In a healthy account, the margin level is always above 100%.


Rollover is a process when the position is held open overnight. When that happens, the interest rates of the currencies in the FX pair are counted against each other. Depending on the interest rates, a trader is either credited or charged a particular sum.


The sum that the trader can gain or lose due to rollover is called a swap. The rollover may result in swap benefits or swap charges, depending on the interest rate differentials. Сountries’ central banks set the interest rate. Usually, the interest rates are influenced by major economic events in the country, which you can monitor in the economic calendar.

The swap rate is the interest rate of one currency in the pair minus the interest rate of the other one. Which currency you subtract from depends on the kind of trade you’re opening: long or short.

Swap Long and Swap Short in Forex Trading

Long trade (or bullish trade) is when you buy the asset expecting it to increase its value.

Short trade (or bearish trade) is the opposite: you sell the asset anticipating it will lose its value.

So, if you are going long on EURUSD (buying the euro and selling the US dollar), the dollar interest rate is subtracted from the euro interest rate. For a sell trade in EURUSD, the euro interest rate is subtracted from the dollar interest rate.

Thankfully, you don’t need to calculate the swap every time you engage in trading manually: there are special tools for that. You can check swap rates in each trade instrument’s specifications.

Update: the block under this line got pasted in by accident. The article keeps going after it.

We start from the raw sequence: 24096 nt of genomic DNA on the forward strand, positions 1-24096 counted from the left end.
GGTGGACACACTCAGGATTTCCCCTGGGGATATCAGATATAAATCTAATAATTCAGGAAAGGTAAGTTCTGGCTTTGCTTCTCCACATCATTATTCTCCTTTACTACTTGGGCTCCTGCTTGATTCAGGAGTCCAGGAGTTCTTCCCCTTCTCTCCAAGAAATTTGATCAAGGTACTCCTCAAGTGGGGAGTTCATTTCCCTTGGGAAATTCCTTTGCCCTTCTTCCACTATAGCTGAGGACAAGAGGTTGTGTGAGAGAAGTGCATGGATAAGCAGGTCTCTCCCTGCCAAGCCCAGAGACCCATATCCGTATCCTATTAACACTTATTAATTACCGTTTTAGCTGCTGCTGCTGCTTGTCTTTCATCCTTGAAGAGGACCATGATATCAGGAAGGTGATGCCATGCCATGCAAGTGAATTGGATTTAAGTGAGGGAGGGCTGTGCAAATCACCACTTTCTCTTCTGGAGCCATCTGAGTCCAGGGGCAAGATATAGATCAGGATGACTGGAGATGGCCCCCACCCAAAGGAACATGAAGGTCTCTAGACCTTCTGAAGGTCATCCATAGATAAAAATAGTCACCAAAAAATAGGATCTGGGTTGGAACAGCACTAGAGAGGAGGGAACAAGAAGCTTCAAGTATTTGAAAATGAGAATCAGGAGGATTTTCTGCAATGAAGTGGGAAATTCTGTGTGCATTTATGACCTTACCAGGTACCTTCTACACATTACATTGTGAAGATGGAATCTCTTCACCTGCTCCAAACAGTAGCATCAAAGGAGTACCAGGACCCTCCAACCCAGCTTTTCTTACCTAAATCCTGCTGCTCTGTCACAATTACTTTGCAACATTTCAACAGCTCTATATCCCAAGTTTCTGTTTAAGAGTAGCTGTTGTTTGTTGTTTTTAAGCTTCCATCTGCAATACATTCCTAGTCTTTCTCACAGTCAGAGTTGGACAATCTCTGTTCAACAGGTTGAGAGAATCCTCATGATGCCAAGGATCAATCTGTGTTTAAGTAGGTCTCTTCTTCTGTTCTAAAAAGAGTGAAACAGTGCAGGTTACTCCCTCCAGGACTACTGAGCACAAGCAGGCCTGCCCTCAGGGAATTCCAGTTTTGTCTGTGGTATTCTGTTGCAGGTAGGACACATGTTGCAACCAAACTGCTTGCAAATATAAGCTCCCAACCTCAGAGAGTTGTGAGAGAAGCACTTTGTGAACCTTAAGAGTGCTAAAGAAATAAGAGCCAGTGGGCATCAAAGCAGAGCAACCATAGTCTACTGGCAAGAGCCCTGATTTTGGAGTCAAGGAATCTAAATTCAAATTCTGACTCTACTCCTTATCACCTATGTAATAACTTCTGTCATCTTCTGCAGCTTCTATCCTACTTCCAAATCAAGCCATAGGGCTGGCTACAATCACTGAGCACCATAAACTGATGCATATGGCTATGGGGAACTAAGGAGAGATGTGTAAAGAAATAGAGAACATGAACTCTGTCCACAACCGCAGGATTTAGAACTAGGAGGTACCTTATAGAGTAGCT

Stop Loss

There are two special orders that serve to close a trade: Take Profit order or TP and Stop Loss order or SL. These orders make trading results more predictable.


A Stop Loss is an exit order, which is used to limit the amount of loss that a trader may take on a trade if the market goes against them.

When you open an order, it’s better to minimize the possible risks. So, if you are going to open a buy order, place Stop Loss below the current price so that if the price falls, your Stop order will automatically close you out of that trade, protecting you from losing more.


Successful risk management means that the losses are minimized. Stop Loss can be an efficient solution for that. If you’ve decided to use a Stop Loss order, finding a good place for it is very important. The simplest way is to place SL for a buy trade at the previous low.

"Ok, I got it, but why do I need to use Take Profit?"

Take profit

Let’s say you expect the price to go up, and you want to open a buy order. If your forecast is right, the price will rise. However, it won’t rise forever but will reverse down at some point. That’s why you can use a TP that will close your positions before the price reverses.

In other words, TP is a profit target. You need to place TP at the level you expect the price to reach (it is often the previous high). If you buy, TP will be above the current price. If you sell, it will be below it. That’s it! Easy, right?


"Wow, Stop Loss and Take Profit are so useful! I will use them!"

Lesson summary

  • Currency pairs are traded in lots. One standard lot on Forex equals 100,000 base or account currency units;

  • A point represents the smallest change the price can make;

  • A trader can use leverage to increase the amount of capital to trade;

  • Proper risk management means that losses should be minimized while profit is maximized. That’s why traders should use Take Profit and Stop Loss orders.

Coming up

Next, you will be able to use the terms you have just learned to understand how trading profit is calculated.